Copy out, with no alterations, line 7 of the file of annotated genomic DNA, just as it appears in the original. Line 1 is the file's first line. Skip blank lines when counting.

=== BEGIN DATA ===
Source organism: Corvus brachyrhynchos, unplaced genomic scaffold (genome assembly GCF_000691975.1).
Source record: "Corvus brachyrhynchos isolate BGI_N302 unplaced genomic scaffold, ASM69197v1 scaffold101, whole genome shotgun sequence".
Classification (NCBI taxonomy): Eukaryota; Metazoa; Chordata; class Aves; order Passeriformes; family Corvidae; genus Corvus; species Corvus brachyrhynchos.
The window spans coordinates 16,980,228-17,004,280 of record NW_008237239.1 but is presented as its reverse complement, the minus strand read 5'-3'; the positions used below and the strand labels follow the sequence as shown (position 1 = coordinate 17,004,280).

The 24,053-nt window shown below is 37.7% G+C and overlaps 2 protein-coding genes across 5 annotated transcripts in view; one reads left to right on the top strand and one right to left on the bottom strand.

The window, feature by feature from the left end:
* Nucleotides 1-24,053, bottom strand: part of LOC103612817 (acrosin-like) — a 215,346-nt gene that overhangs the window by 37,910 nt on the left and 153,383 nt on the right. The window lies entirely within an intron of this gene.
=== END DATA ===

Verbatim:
* Nucleotides 1-24,053, bottom strand: part of LOC103612817 (acrosin-like) — a 215,346-nt gene that overhangs the window by 37,910 nt on the left and 153,383 nt on the right. The window lies entirely within an intron of this gene.